I have great pleasure to introduce the present work Metre in Sanskrit -A Study With special Reference to Vrttavartika of Ramapanivada by Dr. K. K. Geethakumary to the world of scholars as the thirtieth book in the Calicut University Sanskrit series. This work substantially represents the Ph.D. thesis of Geethakumary who is currently working as Reader in the Department. The fact that she is one of the former students of our Department gives us a lot of satisfaction and sense of achievement.
The work, as the title suggests deals with the contribution made to Sanskrit prosody by Ramapanivada, one of the most prolific authors of Kerala through his Vrttavartik. The text is divided into two sections constituting prosodical principles and their illustration respectively. A technique profusely used by Ramapanivada is Prastara, which stands for the elucidation of the possible permutations and combinations within a structured metre. As the scholar informs us the author has designed the second part of the work as a poem entitled Rasakrida constituting the Prastaras of the metre. The present thesis touches upon all the aspects of the metre as exemplified by Ramapanivada.
I am sure that this work will be welcomed as an important addition to the literature on Sanskrit prosody.
In poetic compositions, rhythm and melody are mainly constituted by the metre employed in them. So metre is an integral part of poetic diction.
Metre has also much relationship with the sentiments that are delineated in poetry. Great poets like Kalidasa and Bhavabhuti have proved this in their works employing different metres for the depiction of various Rasas and Bhavas.
Metre in Sanskrit has a long history from the time of Vedas themselves. Most of the classical metres have developed from the Vedic metres. The folk tradition of India has also influenced much in the various stages of the development of the classical metres in Sanskrit.
Prosodists generally accept that the classical metres are the Prastaras (permutations) of various Vedic metres like Gayatri, Usnik, Brhati and Tristubh. Each metre is having a number of Prastaras among which only very few are accepted and used by poets generally. Thus Anustubh has 256 Prastaras all of which are illustrated by the scholar poet Ramapanivada in a short poem Rasakrida appended to his famous work on Prosody, Vrttavartika. This is a unique feature of Vrttavartika as a work on Prosody.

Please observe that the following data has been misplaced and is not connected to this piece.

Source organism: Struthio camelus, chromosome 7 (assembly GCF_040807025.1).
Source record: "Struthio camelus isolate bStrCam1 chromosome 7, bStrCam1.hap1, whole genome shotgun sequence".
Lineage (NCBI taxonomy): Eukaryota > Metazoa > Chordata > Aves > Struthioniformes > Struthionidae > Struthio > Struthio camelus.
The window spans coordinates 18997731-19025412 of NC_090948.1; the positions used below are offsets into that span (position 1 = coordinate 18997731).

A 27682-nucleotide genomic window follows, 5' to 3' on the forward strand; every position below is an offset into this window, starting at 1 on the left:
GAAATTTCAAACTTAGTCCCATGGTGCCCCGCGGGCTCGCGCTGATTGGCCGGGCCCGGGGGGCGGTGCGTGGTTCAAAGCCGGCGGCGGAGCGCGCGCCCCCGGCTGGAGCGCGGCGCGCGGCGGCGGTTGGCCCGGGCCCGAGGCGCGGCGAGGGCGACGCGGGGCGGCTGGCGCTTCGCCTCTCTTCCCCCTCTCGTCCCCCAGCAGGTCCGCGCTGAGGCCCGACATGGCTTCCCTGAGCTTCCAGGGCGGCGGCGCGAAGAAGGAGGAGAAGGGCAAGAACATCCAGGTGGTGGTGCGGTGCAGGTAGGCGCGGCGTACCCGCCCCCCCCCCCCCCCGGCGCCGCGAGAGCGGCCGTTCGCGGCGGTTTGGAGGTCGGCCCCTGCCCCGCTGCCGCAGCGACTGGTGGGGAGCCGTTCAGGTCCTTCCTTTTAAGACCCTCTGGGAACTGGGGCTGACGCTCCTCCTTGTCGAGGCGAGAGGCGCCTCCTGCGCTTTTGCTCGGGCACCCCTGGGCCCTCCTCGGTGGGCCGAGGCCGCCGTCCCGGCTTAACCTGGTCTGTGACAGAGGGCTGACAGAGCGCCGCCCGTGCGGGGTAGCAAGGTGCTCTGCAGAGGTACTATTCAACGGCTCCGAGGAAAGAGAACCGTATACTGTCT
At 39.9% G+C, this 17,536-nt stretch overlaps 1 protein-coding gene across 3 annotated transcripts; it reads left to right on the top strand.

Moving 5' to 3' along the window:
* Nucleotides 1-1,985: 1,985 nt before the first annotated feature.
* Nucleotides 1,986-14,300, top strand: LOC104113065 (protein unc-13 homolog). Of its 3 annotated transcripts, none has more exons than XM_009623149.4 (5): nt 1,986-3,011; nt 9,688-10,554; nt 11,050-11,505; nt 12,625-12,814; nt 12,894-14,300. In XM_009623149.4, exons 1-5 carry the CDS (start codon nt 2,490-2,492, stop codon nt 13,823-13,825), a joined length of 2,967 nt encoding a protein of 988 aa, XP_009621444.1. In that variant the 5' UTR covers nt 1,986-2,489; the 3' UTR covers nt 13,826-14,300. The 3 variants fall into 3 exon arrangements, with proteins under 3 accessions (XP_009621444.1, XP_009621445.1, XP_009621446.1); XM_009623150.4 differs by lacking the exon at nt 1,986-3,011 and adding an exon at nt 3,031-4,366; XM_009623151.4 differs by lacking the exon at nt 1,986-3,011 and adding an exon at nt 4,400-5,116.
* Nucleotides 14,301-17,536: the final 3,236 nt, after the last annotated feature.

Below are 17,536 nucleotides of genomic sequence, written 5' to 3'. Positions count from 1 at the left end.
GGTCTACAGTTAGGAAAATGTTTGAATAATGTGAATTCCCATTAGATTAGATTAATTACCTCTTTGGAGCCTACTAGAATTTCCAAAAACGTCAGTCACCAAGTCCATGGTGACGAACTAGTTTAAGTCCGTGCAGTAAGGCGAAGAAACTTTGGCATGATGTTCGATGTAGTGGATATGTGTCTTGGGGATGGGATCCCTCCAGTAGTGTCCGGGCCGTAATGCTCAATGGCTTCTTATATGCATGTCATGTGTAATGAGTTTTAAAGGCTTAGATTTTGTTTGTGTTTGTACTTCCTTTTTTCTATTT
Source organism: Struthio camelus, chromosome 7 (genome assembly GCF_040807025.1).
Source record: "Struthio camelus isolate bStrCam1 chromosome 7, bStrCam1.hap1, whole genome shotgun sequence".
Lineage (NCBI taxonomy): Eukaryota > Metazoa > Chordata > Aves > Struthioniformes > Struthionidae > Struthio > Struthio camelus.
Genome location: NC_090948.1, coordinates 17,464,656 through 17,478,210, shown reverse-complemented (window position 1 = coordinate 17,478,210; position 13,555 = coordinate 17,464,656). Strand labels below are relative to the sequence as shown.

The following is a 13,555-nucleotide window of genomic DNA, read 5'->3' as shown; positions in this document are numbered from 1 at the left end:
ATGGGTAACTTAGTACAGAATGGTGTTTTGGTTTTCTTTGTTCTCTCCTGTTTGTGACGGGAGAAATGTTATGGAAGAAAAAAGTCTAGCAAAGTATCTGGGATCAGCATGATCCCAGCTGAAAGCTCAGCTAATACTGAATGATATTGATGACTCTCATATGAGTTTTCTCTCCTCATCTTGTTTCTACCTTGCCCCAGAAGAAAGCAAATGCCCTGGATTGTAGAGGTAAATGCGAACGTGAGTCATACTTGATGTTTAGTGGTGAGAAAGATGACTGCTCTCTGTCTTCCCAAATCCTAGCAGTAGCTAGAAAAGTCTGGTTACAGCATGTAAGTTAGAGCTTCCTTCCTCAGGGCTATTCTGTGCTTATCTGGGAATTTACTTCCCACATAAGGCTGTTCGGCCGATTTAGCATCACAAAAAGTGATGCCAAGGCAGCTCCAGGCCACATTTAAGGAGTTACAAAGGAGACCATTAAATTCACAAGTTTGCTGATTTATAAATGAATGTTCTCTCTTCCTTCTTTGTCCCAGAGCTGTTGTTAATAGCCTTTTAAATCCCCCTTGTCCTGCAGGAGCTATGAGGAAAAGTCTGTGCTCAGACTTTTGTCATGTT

The present book is a study on the metre in Sanskrit with special reference to Vrttavartika of Ramapanivada studying in detail the rhythmic patterns of the Prastaras of Anustubh exemplified by the author in Rasakrida.
The present book is divided into five chapters. The first chapter deals with Metre in Sanskrit and its nature and function. Second chapter is a general study on Vedic metres. A critical analysis of classical metres is attempted in the third chapter and the fourth is devoted for the critical study on Vrttavartika.
The fifth chapter contains a few concluding remarks conclusion.
I have great pleasure in expressing my deep gratitude to my supervisor, Dr. K.P. Sreedevi, Reader, Department of Sanskrit Sahitya, Sree Sankaracharya University of Sanskrit, Kalady for her expert guidance and ready help at every stage in the preparation of this book.
I am very much obliged to Dr. C.M. Neelakandhan, Reader, Sree Sankaracharya University of Sanskrit, Kalady, Dr. N.V.P. Unithiri, Professor of Sanskrit, Dr. C. Rajendran, Professor and Head of the Department of Sanskrit, Dr. P. Narayanan Namboodiri, Reader, Department of Sanskrit, Calicut University, Or. Kunjunni Raja, Director, Adayar Library, and Research Centre, Madras, and Or. K. Maheswaran Nair, Reader Department of Sanskrit University of Kerala for the help and guidance they have given in finalising the book.
Thanks are also due to my teachers and friends not mentioned before, for the encouragement and help they have given throughout my research work.
Ramapanivada is a prolific writer from Kerala, whose versatality of literary creation comprises of almost all branches of Sanskrit learning. He has written Mahakavyas, laghukavyas, different types of Rupakas as well as Sastra works in Vyakarana, Prosody, Dance and Music. Among them, Vrttavartika, a treatise on Prosody, with the short poem Rasakrlqla appended, is a rare work of importance in that field.
In this text the auther defines and illustrates only 72 metres that are being used commonly in classical Sanskrit. He excludes certain patterns like ‘Brhati’ stating that they are devoid of pleasing rhythm. In this respect this work corresponds to Suvrttatilaka of Ksemendra and Srutabodha, attributed to Kalidasa. Rasakrida, a small poem in four chapters, appended to Vrttavartika is another unique feature of this work. All the 256 Prastaras of Anustubh are illustrated in due order through this poem by the author.
In the present work Dr. K.K. Geethakumary tries to analyse all these specific features of Vrttavartika. She presents an indepth study of the metres in Sanskrit from Vedic to the classical period. Through this study she elucidates the fact that in syllabic metres also the basic principle underlying rhythm is the unit of Matras in them, not the unit of letters in ‘trio’ (gana). So in order to understand their aesthetic sensibility, the syllabic metres also should be analysed on the basis of Matraganas. Based on the poem Rasakrida she has also done a sincere attempt in the work to identify the rhythmic patterns of all the 256 prastaras of ‘Anustubh.’
It is hoped that the scholarly world will accept Dr. K.K. Geethakumary’s work with due enthusiasm and critical approach.
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